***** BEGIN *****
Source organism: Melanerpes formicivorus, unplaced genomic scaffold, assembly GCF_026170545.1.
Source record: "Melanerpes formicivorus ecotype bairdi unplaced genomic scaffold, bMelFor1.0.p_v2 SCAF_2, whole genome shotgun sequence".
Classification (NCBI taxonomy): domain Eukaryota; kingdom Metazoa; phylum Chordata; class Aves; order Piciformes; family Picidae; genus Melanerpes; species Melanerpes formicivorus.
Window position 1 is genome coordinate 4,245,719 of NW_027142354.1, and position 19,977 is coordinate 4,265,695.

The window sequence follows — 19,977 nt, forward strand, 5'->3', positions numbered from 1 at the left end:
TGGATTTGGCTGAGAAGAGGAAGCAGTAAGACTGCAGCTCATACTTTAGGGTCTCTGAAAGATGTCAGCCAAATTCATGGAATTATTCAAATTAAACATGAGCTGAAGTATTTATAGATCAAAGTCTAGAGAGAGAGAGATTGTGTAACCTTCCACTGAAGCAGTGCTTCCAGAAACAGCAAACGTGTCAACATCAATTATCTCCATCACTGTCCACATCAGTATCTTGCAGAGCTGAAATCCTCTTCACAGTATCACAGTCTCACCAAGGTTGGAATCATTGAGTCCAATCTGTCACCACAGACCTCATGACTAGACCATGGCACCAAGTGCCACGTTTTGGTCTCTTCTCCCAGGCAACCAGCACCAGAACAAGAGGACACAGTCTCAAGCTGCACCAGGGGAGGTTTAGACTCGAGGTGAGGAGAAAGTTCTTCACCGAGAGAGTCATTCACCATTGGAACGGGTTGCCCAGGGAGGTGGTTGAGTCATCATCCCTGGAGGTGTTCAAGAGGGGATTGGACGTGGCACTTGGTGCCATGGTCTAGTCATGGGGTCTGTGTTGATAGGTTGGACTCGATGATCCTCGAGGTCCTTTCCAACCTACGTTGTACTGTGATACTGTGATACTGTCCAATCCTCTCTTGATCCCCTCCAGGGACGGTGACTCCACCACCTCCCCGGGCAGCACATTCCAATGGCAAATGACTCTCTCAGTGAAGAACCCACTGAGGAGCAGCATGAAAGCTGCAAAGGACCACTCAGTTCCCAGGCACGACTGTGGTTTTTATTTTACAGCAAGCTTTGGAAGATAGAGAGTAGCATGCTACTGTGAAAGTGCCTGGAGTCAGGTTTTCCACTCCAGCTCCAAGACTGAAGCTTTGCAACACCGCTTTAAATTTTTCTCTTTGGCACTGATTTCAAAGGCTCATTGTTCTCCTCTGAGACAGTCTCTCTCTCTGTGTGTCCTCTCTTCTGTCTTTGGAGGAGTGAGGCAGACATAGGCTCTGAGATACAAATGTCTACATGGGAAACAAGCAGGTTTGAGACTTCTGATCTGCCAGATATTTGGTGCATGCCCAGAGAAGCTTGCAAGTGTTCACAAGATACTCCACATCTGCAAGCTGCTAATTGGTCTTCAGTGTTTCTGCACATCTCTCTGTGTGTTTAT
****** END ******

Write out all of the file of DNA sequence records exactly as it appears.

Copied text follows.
Source organism: Melanerpes formicivorus, unplaced genomic scaffold, assembly GCF_026170545.1.
Source record: "Melanerpes formicivorus ecotype bairdi unplaced genomic scaffold, bMelFor1.0.p_v2 SCAF_2, whole genome shotgun sequence".
Classification (NCBI taxonomy): domain Eukaryota; kingdom Metazoa; phylum Chordata; class Aves; order Piciformes; family Picidae; genus Melanerpes; species Melanerpes formicivorus.
Window position 1 is genome coordinate 4,245,719 of NW_027142354.1, and position 19,977 is coordinate 4,265,695.

The window sequence follows — 19,977 nt, forward strand, 5'->3', positions numbered from 1 at the left end:
TGGATTTGGCTGAGAAGAGGAAGCAGTAAGACTGCAGCTCATACTTTAGGGTCTCTGAAAGATGTCAGCCAAATTCATGGAATTATTCAAATTAAACATGAGCTGAAGTATTTATAGATCAAAGTCTAGAGAGAGAGAGATTGTGTAACCTTCCACTGAAGCAGTGCTTCCAGAAACAGCAAACGTGTCAACATCAATTATCTCCATCACTGTCCACATCAGTATCTTGCAGAGCTGAAATCCTCTTCACAGTATCACAGTCTCACCAAGGTTGGAATCATTGAGTCCAATCTGTCACCACAGACCTCATGACTAGACCATGGCACCAAGTGCCACGTTTTGGTCTCTTCTCCCAGGCAACCAGCACCAGAACAAGAGGACACAGTCTCAAGCTGCACCAGGGGAGGTTTAGACTCGAGGTGAGGAGAAAGTTCTTCACCGAGAGAGTCATTCACCATTGGAACGGGTTGCCCAGGGAGGTGGTTGAGTCATCATCCCTGGAGGTGTTCAAGAGGGGATTGGACGTGGCACTTGGTGCCATGGTCTAGTCATGGGGTCTGTGTTGATAGGTTGGACTCGATGATCCTCGAGGTCCTTTCCAACCTACGTTGTACTGTGATACTGTGATACTGTCCAATCCTCTCTTGATCCCCTCCAGGGACGGTGACTCCACCACCTCCCCGGGCAGCACATTCCAATGGCAAATGACTCTCTCAGTGAAGAACCCACTGAGGAGCAGCATGAAAGCTGCAAAGGACCACTCAGTTCCCAGGCACGACTGTGGTTTTTATTTTACAGCAAGCTTTGGAAGATAGAGAGTAGCATGCTACTGTGAAAGTGCCTGGAGTCAGGTTTTCCACTCCAGCTCCAAGACTGAAGCTTTGCAACACCGCTTTAAATTTTTCTCTTTGGCACTGATTTCAAAGGCTCATTGTTCTCCTCTGAGACAGTCTCTCTCTCTGTGTGTCCTCTCTTCTGTCTTTGGAGGAGTGAGGCAGACATAGGCTCTGAGATACAAATGTCTACATGGGAAACAAGCAGGTTTGAGACTTCTGATCTGCCAGATATTTGGTGCATGCCCAGAGAAGCTTGCAAGTGTTCACAAGATACTCCACATCTGCAAGCTGCTAATTGGTCTTCAGTGTTTCTGCACATCTCTCTGTGTGTTTAT